Additionally, the draft opinion suggests another clause that would forbid access to any encrypted communications on the grounds of a refusal to disclose information about a source. This suggestion can only be assessed positively as it does not make room for any exception. Furthermore, by covering a wider array of methods, it offers greater protection than the existing Article 4(2)(c) which limits itself to the deployment of spyware and could be used alongside it to secure some effective protection to communications between journalists.
This is especially true if one considers that the rapporteur has also suggested the amendment of article 4(2)(c) by removing the exception currently included in it, hence making the prohibition on the use of spyware, essentially absolute. This development can only be welcomed as it would make the surveillance of communications among media service providers or their close ones forbidden, therefore ensuring the minimisation of any oppression that could occur due to such practices.
These amendments – if adopted – have the potential of increasing, at least minimally, the protection of journalists and their sources through the Media Freedom Act. However, gaps persist even in the amended text as Member States would still be allowed to rely on wide exceptions that could endanger the work, or even the lives, of media service providers and their sources. This in turn bares a negative impact on the quality of media freedom in the EU, thus hindering the work of one of the essential pillars of our democracies. Though one must recognise that the European Media Freedom Act strives towards the harmonization of journalistic protection standards, it must be also acknowledged that achieving this aim by setting low thresholds will inevitably kill the purpose of this suggested legislation.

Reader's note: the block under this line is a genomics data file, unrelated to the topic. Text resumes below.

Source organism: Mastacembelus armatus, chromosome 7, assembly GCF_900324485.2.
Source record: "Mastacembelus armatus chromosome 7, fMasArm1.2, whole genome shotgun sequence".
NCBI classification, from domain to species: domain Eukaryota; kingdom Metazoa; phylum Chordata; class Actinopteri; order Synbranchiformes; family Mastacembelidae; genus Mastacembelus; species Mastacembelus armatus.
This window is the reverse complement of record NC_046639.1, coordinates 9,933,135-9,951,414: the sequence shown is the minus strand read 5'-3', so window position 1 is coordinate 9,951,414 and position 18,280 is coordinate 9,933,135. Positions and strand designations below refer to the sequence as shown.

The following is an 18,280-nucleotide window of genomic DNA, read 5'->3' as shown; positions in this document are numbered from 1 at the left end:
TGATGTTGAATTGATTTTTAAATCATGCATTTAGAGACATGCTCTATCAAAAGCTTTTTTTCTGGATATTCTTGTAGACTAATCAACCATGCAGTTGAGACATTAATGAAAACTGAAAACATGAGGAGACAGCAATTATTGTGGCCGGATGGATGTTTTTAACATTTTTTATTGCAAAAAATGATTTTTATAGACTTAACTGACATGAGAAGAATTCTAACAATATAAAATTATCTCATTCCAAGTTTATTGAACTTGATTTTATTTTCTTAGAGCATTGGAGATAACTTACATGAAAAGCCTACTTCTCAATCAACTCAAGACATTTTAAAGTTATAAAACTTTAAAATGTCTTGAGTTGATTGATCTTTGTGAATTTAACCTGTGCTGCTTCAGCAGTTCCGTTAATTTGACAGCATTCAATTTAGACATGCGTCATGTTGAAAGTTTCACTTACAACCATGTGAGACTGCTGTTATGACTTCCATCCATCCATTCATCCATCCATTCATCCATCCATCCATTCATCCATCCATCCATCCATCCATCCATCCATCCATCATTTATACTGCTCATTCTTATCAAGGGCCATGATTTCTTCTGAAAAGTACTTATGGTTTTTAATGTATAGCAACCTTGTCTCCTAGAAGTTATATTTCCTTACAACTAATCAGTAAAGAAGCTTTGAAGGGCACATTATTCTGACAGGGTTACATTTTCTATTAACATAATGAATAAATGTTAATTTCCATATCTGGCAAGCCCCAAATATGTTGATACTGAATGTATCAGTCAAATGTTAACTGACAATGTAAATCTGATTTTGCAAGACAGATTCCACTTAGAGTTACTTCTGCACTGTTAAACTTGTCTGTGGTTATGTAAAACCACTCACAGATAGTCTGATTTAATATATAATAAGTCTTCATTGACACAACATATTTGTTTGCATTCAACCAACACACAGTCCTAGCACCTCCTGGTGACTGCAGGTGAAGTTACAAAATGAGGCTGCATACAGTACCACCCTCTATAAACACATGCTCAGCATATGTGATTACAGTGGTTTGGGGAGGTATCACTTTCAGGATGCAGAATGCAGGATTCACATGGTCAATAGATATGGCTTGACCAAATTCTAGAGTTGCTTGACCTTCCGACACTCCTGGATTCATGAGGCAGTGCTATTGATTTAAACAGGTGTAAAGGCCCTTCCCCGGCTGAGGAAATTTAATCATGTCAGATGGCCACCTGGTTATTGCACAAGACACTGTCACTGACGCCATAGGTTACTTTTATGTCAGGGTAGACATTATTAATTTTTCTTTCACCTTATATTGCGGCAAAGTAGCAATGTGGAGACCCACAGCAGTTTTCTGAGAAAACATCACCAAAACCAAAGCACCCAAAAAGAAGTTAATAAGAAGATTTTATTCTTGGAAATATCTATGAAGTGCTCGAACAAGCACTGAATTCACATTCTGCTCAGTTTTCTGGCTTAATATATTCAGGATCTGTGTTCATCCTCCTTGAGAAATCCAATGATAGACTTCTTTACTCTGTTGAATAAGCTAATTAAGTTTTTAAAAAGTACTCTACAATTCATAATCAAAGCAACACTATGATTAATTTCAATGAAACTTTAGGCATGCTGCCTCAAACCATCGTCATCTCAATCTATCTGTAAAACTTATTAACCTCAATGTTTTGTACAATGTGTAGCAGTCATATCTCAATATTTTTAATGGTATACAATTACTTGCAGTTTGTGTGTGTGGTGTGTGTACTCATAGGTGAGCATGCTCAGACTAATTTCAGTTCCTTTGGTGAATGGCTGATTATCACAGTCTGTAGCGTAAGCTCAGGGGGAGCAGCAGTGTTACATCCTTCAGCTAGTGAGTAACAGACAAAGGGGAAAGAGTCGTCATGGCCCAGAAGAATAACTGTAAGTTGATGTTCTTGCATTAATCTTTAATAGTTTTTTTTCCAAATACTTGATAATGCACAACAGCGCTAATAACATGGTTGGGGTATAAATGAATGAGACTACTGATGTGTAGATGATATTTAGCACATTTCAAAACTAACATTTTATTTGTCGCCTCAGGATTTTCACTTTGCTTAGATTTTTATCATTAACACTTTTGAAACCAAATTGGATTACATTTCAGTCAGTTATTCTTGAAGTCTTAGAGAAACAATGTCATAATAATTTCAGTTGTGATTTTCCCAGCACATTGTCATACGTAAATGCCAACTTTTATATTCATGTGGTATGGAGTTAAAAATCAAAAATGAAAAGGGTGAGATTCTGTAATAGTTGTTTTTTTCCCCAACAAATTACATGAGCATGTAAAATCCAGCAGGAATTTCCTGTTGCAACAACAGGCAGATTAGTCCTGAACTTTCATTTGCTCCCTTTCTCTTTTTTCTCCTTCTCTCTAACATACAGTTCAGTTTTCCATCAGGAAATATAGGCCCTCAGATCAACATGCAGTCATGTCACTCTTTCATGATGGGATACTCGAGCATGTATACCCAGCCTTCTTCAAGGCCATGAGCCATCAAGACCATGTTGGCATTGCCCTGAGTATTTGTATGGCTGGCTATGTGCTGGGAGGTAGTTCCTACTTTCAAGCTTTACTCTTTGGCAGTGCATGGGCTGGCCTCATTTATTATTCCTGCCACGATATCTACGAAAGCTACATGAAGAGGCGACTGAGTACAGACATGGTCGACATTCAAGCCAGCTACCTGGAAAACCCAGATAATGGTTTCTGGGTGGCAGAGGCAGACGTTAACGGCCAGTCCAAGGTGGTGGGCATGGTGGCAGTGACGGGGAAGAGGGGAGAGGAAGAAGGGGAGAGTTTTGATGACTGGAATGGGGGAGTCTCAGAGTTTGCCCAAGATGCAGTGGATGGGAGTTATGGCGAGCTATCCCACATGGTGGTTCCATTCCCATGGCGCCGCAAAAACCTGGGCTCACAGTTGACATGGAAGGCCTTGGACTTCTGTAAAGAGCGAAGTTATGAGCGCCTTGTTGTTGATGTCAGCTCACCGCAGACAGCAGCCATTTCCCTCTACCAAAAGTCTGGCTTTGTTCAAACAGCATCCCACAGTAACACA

As of 16 October 2023, six years will have passed since the death of Maltese journalist, Daphne Caruana Galizia. This critical event has highlighted the need to take further action in ensuring safe journalism, which remains an essential component of our democracies. Yet the EU has not done much about it so far. It is expected that the Media Freedom Act will reach the plenary of the European Parliament in October 2023, thus allowing for the start of trilogue negotiations by November. The EU has set the target to adopt the Media Freedom Act prior to the European elections in May 2024.
Nonetheless, the main target for the Commission should not be a speedy adoption of the proposed Regulation, but instead, it should focus on securing greater protection for journalists and their sources. Currently, as the Commission’s proposal stands, it can be said with some certainty that the protections offered are inadequate. Its vague wording allows for exceptions that could significantly undermine the spirit of the Act. The amendments suggested by the LIBE Committee are a welcomed step in the right direction. Yet we must ensure that the maximum possible protection is offered whilst minimising the room for abuse by national governments.